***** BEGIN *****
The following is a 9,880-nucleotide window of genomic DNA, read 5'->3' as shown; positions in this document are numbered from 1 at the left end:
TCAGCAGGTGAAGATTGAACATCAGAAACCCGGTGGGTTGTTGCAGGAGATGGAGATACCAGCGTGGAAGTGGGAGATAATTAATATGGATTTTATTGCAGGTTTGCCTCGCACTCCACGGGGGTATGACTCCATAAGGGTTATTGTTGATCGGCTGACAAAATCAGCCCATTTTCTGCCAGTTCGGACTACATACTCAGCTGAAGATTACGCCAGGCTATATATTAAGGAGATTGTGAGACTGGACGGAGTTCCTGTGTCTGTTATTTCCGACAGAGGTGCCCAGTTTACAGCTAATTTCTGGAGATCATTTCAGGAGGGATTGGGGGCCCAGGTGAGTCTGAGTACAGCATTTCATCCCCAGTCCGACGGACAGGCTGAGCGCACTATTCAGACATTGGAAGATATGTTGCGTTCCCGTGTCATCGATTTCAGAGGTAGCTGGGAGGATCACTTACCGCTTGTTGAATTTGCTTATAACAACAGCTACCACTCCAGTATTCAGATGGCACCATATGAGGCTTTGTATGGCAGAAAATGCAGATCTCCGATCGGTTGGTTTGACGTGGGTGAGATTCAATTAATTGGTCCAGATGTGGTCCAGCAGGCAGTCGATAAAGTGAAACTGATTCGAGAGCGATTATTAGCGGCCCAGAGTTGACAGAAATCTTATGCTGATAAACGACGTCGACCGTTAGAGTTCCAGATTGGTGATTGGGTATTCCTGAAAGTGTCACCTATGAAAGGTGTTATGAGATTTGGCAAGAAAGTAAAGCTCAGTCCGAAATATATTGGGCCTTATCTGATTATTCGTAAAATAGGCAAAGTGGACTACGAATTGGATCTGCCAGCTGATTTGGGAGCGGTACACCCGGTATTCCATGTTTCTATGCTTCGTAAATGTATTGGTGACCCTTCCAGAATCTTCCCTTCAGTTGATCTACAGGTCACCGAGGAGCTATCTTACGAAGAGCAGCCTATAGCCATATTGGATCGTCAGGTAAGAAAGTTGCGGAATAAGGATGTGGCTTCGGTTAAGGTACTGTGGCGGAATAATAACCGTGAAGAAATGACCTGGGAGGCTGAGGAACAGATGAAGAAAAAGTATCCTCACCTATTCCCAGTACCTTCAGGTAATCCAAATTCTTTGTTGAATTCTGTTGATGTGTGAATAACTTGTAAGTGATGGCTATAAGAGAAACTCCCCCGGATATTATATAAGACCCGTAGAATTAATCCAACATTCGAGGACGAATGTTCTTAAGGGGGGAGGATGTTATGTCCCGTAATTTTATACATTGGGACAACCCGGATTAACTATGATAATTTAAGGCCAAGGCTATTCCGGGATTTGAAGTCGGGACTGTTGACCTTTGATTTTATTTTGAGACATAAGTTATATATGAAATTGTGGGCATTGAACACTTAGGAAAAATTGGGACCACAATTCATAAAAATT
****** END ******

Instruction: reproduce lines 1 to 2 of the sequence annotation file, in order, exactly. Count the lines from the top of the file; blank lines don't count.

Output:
The following is a 9,880-nucleotide window of genomic DNA, read 5'->3' as shown; positions in this document are numbered from 1 at the left end:
TCAGCAGGTGAAGATTGAACATCAGAAACCCGGTGGGTTGTTGCAGGAGATGGAGATACCAGCGTGGAAGTGGGAGATAATTAATATGGATTTTATTGCAGGTTTGCCTCGCACTCCACGGGGGTATGACTCCATAAGGGTTATTGTTGATCGGCTGACAAAATCAGCCCATTTTCTGCCAGTTCGGACTACATACTCAGCTGAAGATTACGCCAGGCTATATATTAAGGAGATTGTGAGACTGGACGGAGTTCCTGTGTCTGTTATTTCCGACAGAGGTGCCCAGTTTACAGCTAATTTCTGGAGATCATTTCAGGAGGGATTGGGGGCCCAGGTGAGTCTGAGTACAGCATTTCATCCCCAGTCCGACGGACAGGCTGAGCGCACTATTCAGACATTGGAAGATATGTTGCGTTCCCGTGTCATCGATTTCAGAGGTAGCTGGGAGGATCACTTACCGCTTGTTGAATTTGCTTATAACAACAGCTACCACTCCAGTATTCAGATGGCACCATATGAGGCTTTGTATGGCAGAAAATGCAGATCTCCGATCGGTTGGTTTGACGTGGGTGAGATTCAATTAATTGGTCCAGATGTGGTCCAGCAGGCAGTCGATAAAGTGAAACTGATTCGAGAGCGATTATTAGCGGCCCAGAGTTGACAGAAATCTTATGCTGATAAACGACGTCGACCGTTAGAGTTCCAGATTGGTGATTGGGTATTCCTGAAAGTGTCACCTATGAAAGGTGTTATGAGATTTGGCAAGAAAGTAAAGCTCAGTCCGAAATATATTGGGCCTTATCTGATTATTCGTAAAATAGGCAAAGTGGACTACGAATTGGATCTGCCAGCTGATTTGGGAGCGGTACACCCGGTATTCCATGTTTCTATGCTTCGTAAATGTATTGGTGACCCTTCCAGAATCTTCCCTTCAGTTGATCTACAGGTCACCGAGGAGCTATCTTACGAAGAGCAGCCTATAGCCATATTGGATCGTCAGGTAAGAAAGTTGCGGAATAAGGATGTGGCTTCGGTTAAGGTACTGTGGCGGAATAATAACCGTGAAGAAATGACCTGGGAGGCTGAGGAACAGATGAAGAAAAAGTATCCTCACCTATTCCCAGTACCTTCAGGTAATCCAAATTCTTTGTTGAATTCTGTTGATGTGTGAATAACTTGTAAGTGATGGCTATAAGAGAAACTCCCCCGGATATTATATAAGACCCGTAGAATTAATCCAACATTCGAGGACGAATGTTCTTAAGGGGGGAGGATGTTATGTCCCGTAATTTTATACATTGGGACAACCCGGATTAACTATGATAATTTAAGGCCAAGGCTATTCCGGGATTTGAAGTCGGGACTGTTGACCTTTGATTTTATTTTGAGACATAAGTTATATATGAAATTGTGGGCATTGAACACTTAGGAAAAATTGGGACCACAATTCATAAAAATT